Our study has several limitations. First, possible bias exists, as not all primary data were shared and included in this meta-analysis. Unfortunately, this will always be a significant limitation to such meta-analysis. However, nearly 70% of studies were included in this meta-analysis and limited heterogeneity was observed. The total sample size was large with nearly 4000 paired data points and CIs tight, indicating that additional data may not change the results significantly. Unfortunately, the comparators used were variable across studies. Seven studies used the Abbott RealTime HIV-1 assay, one used the bioMerieux NucliSENS EasyQ HIV-1 assay and six used the Roche COBAS TaqMan HIV-1 assay. Although differences between comparator assays should be subtle, this is not ideal within a meta-analysis. Fortunately, however, the results were relatively consistent across comparators and when analysed together. Finally, a similar study reviewing the clinical accuracy of laboratory-based assays has not been done to provide a clear comparison for new, alternative technologies such as point-of-care assays.
Although systematic reviews and meta-analyses using the results already included in primary manuscripts is the most conventional method of analysis, they can often lack in providing clear clinical data. Furthermore, it is frequent for studies to measure and include different parameters within manuscripts, making consolidation of data and comparisons difficult. This was especially observed in the original systematic review wherein Table 3 highlighted the diversity of measures of agreement between included studies; no one measurement was included within all . Meta-analyses using primary data can allow for richer data analysis and consider not just analytical but more importantly clinical review. For example, though viral load is a continuous variable requiring analysis using Bland–Altman, linear regression and so on analyses, it is often used in many high burden programmatic settings as a binary value to determine whether patients may be failing treatment or are suppressed. Being able to analyse the data in the way the technology will be applied is critical to support country access and uptake. Ideally, systematic reviews and meta-analyses would review and include both analytical (bias, correlation coefficient, R2 and so on) and clinical data (sensitivity, specificity, misclassification).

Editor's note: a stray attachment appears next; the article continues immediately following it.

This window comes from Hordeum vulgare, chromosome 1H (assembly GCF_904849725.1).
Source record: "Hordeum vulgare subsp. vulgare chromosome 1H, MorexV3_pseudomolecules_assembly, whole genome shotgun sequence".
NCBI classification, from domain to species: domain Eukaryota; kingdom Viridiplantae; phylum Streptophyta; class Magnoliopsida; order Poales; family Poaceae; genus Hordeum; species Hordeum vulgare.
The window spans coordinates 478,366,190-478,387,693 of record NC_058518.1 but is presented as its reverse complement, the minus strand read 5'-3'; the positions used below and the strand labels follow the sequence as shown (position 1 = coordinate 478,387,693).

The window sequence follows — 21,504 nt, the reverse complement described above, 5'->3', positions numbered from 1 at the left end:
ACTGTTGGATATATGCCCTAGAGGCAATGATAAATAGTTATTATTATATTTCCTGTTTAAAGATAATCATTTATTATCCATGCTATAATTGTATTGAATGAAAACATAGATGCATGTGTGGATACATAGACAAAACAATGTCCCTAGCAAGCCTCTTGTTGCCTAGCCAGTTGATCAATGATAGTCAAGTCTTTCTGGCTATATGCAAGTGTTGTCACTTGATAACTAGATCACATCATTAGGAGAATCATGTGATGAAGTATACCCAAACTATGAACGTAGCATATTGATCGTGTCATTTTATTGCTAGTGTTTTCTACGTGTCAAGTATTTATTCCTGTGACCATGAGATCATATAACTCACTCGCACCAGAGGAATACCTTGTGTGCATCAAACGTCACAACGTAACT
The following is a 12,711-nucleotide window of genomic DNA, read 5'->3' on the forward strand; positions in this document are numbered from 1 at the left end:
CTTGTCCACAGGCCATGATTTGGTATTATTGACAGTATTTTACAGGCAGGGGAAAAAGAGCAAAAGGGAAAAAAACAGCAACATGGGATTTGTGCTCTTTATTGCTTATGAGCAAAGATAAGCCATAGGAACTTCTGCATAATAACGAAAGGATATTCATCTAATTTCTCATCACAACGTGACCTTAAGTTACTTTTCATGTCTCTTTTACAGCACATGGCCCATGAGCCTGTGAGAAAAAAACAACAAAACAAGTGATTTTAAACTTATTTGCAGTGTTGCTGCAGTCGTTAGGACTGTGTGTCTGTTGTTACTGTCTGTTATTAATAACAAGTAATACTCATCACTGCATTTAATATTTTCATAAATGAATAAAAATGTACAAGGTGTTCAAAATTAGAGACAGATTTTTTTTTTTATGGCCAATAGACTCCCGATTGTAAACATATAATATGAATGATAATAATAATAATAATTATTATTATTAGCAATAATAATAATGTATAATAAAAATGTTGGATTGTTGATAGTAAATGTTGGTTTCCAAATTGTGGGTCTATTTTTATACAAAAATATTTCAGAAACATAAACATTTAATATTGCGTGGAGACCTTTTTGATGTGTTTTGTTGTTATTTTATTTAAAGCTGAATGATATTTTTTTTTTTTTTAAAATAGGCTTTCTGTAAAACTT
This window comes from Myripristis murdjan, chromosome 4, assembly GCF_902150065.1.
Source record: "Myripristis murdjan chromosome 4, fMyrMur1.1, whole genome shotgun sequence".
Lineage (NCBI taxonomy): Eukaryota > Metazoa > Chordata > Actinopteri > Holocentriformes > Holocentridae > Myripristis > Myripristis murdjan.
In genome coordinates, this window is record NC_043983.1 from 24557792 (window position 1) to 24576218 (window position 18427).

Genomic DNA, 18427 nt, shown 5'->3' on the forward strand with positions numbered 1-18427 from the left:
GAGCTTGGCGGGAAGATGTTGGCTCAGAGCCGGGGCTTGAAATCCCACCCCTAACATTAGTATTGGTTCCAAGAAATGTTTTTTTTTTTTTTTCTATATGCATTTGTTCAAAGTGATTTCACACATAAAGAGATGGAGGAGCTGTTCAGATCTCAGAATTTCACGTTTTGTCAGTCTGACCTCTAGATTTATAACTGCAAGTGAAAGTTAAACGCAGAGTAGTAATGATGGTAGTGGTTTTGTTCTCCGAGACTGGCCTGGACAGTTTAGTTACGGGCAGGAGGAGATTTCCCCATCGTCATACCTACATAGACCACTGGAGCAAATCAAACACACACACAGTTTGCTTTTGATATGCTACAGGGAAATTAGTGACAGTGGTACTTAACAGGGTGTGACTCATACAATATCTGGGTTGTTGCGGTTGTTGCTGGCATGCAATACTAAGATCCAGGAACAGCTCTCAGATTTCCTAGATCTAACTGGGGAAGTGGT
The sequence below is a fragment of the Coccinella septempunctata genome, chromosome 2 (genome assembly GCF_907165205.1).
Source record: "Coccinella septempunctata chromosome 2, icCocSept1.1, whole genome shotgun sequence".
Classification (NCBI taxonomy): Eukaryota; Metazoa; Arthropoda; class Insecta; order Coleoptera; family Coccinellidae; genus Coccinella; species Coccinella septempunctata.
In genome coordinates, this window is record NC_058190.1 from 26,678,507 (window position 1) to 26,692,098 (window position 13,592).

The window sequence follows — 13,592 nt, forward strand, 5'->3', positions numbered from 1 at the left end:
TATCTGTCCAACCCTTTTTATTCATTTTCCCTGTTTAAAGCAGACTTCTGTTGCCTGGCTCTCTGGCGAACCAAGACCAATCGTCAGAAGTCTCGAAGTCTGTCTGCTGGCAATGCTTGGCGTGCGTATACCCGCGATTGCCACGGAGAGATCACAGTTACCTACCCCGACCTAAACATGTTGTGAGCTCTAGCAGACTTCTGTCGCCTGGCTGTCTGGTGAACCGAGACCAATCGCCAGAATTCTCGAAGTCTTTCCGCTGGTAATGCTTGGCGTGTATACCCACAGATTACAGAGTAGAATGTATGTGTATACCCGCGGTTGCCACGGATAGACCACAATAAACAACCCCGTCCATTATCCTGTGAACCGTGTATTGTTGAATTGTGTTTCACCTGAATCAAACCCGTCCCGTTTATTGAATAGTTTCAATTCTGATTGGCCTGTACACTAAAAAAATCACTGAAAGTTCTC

The Cepheid Xpert HIV-1 viral load assay performed well compared with traditional laboratory-based comparators. Further diagnostic accuracy studies of the Cepheid Xpert HIV-1 viral load assay are unlikely to yield additional data or information; however, operational feasibility, acceptability and affordability remain unknown. The GeneXpert technology has already been widely used for tuberculosis testing [30,31] with over 10 000 Xpert devices procured in Africa and Asia by the end of 2017. A range of technologies that can test for multiple disease or assays at the point-of-care and within laboratories currently exist, both on the market and in development . The ability to use a single technology to diagnose and monitor multiple diseases, called multiplexing, multidisease testing or diagnostics integration, is a novel and new innovation that should be considered by national programmes, as it may lead to significant programmatic, clinical and financial efficiencies . Furthermore, alternative, more stable sample types, such as dried blood spot specimens and plasma separating products can offer additional approaches to enable increased access to viral load testing. Selection of appropriate technologies to support viral testing needs requires consideration of not only diagnostic accuracy but also patient impact, costs, supply chain, ease of use and implementation context. As with all diagnostic technologies, postmarket surveillance and quality assurance are critical to ensure high-quality test results.
J.S.: designed study, reviewed included papers, interpreted results, wrote the first draft and produced the finalized version of the manuscript.
Y.F.: conducted meta-analysis, interpreted results, developed table, substantially commented on manuscript drafts and approved the finalized version of the manuscript.
M.P.G., M.D., T.P., H.A.: substantially commented on manuscript drafts and approved the finalized version of the manuscript.
M.A., S.B., N.G., J.J., E.K., S.K., O.M., F.M., Z.N., J.C.P., S.S., L.S.: shared primary data, substantially commented on manuscript drafts and approved the finalized version of the manuscript.
L.V.: designed study, performed literature search, reviewed included papers, extracted data, collected primary data, interpreted results, substantially commented on manuscript drafts and approved the finalized version of the manuscript.
This work was supported by the Gates Foundation and NIH R01AI122991.
The findings and conclusions in this article are those of the authors and do not necessarily represent the official position of the US Centers for Disease Control and Prevention.
Conflicts of interest
There are no conflicts of interest.